“What joy!” were the first words the chorus sang when the curtain went up Sunday afternoon in the War Memorial Opera House on the first complete production of Hector Berlioz’s two-part “Les Troyens” in the 92-year history of the San Francisco Opera.
Beginning with the splendid San Francisco Opera Chorus, led by Ian Robertson, portraying the Trojans celebrating the withdrawal of Greek soldiers, the joy was sustained throughout David McVicar’s remarkable production, a $6 million co-presentation with London’s Royal Opera, Milan’s La Scala and the Vienna State Opera.
Es Devlin’s striking, humongous, 32-ton sets, and Leah Hausman’s judicious staging – which swiftly moved more than 130 people onstage and also accommodated quiet segments such as the front-and-center Act 5 love duet – didn’t distract from the heavenly music. It even was easy to overlook the pointless juxtaposition of ancient and 19th century worlds; the Trojans were dressed as soldiers in the Crimean War, which took place millennia after Virgil’s “Aeneid,” on which the opera is based.
It didn’t matter: Berlioz’s romantic, mesmerizing, glorious music prevailed throughout. Before the last act, Donald Runnicles and the orchestra rightly were greeted with the most thunderous applause heard in the opera house since their great Wagner “Ring” days. The conductor cut the ovation short, probably to keep the running time to five hours. (Acts 1 and 2 ran 85 minutes, Acts 3 and 4 were 92 minutes, Act 5 was 52 minutes, with two half-hour intermissions.)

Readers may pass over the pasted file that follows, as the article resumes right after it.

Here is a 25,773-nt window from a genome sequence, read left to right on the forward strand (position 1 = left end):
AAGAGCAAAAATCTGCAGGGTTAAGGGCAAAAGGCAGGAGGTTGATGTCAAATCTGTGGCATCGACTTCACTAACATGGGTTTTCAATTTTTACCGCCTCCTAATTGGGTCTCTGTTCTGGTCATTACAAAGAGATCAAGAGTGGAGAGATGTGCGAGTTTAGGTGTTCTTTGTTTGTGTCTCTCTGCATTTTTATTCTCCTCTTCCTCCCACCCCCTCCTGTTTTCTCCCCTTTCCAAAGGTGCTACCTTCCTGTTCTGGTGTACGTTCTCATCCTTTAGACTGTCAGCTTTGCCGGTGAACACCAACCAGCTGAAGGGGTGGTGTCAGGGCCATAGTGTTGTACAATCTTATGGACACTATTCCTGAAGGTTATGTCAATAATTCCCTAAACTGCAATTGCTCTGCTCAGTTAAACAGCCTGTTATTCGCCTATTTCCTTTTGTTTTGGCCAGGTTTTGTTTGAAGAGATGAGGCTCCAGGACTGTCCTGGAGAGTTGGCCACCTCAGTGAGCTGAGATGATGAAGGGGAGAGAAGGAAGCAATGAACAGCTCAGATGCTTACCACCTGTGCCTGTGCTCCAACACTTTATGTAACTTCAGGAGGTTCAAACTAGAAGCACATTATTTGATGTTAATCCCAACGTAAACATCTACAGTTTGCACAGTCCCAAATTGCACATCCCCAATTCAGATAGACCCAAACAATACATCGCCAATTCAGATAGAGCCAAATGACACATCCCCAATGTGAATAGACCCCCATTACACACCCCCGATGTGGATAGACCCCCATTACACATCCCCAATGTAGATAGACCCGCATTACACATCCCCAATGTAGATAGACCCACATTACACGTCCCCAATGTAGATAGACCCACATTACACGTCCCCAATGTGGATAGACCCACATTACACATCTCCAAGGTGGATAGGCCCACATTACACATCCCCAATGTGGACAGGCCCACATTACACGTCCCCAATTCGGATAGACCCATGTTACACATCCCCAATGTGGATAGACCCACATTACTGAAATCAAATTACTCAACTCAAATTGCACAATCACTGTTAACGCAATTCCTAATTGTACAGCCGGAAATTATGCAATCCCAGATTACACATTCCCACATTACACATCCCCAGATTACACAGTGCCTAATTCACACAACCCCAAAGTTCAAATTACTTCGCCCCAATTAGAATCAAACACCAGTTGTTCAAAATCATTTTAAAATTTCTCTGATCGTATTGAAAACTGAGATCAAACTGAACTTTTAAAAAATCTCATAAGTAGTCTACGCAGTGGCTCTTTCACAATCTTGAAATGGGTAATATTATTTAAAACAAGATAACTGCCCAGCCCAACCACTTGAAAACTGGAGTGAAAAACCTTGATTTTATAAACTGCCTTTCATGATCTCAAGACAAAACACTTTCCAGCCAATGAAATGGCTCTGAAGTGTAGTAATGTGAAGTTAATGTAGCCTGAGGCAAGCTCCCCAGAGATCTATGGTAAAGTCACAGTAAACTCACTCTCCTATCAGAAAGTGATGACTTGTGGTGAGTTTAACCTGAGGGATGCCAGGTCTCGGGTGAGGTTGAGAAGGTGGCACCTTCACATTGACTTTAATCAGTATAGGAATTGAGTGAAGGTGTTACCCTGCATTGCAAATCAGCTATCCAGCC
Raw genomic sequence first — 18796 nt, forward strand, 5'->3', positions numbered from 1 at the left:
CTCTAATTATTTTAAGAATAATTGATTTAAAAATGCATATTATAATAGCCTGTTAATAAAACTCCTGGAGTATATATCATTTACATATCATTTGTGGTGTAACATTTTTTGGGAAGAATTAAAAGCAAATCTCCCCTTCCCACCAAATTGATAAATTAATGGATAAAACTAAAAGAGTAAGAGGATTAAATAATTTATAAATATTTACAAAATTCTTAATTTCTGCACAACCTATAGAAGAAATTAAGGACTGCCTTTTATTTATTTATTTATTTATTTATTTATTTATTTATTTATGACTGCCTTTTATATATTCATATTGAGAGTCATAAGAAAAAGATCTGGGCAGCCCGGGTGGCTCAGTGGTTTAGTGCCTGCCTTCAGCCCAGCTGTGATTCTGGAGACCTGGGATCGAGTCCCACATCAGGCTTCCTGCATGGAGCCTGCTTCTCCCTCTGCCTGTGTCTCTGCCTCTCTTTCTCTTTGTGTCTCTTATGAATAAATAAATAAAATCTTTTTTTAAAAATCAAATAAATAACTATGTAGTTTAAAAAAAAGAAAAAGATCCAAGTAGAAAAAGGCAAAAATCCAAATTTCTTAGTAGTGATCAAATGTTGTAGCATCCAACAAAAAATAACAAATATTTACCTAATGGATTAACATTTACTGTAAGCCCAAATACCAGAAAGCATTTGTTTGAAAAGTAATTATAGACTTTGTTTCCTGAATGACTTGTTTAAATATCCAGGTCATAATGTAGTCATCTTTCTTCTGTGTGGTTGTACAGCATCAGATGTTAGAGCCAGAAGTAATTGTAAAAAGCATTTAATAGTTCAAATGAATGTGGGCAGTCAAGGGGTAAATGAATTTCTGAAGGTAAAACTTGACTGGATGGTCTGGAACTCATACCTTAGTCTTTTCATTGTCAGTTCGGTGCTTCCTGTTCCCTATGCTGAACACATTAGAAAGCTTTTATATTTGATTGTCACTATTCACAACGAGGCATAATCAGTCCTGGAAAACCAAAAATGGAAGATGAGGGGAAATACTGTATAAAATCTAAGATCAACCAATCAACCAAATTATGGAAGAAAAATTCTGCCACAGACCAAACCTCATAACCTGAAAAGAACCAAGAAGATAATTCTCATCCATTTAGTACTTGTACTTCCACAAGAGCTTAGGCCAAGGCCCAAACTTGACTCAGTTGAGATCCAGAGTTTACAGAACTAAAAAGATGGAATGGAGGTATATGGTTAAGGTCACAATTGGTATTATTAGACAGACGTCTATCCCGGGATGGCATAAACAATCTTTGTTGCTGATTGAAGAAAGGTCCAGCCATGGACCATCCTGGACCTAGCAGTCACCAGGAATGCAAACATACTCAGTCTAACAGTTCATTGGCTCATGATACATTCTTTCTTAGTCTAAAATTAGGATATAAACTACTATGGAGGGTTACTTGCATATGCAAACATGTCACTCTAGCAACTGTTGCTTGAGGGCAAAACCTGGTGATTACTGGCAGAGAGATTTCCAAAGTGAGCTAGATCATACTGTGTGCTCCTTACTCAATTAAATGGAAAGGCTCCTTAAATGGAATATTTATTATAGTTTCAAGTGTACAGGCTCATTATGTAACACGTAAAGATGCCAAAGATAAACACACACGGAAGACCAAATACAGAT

Runnicles and the orchestra had everything right, both in quiet and climactic moments. Seventy-two musicians were in the pit, and 23 in backstage bands switched location all over the house. Principal clarinet Jose Gonzalez and principal horn Kevin Rivard filled the hall with big, beautiful sound.
The chorus (with a total singing time of about two hours) was outstanding, but perhaps could have been louder during the scene greeting the Trojan Horse, a moving, fire-breathing 23-foot tall steel-and-fiberglass creature. (One strange complaint overheard: “Why isn’t it made of wood?”)
The cast was wondrous, from Bryan Hymel’s clarion-call Aeneas to Susan Graham’s great Dido. Graham received the San Francisco Opera Medal after the performance, honoring her 25th year with the company.
As Cassandra, Anna Caterina Antonacci was triumphant in the difficult role of the princess who envisions disaster, not only singing flawlessly, but with movements clearly portraying a person in distress.
Sasha Cooke as Anna, Brian Mulligan as Chorebus, René Barbera as Iopas and Christian van Horn as Narbal were impressive in solos and ensembles, as were Adler Fellows making their mainstage debut in smaller roles.
The production makes the most of the many ballet scenes, which were dictated by Paris fashion and demand when Berlioz wrote “Les Troyens” in 1858. The work was not produced in full until 1890, long after his death.
Presented by San Francisco Opera
Where: War Memorial Opera House, 301 Van Ness Ave., S.F.
When: 6 p.m. June 12, June 16, June 20, June 25 and July 1
Tickets: $32 to $480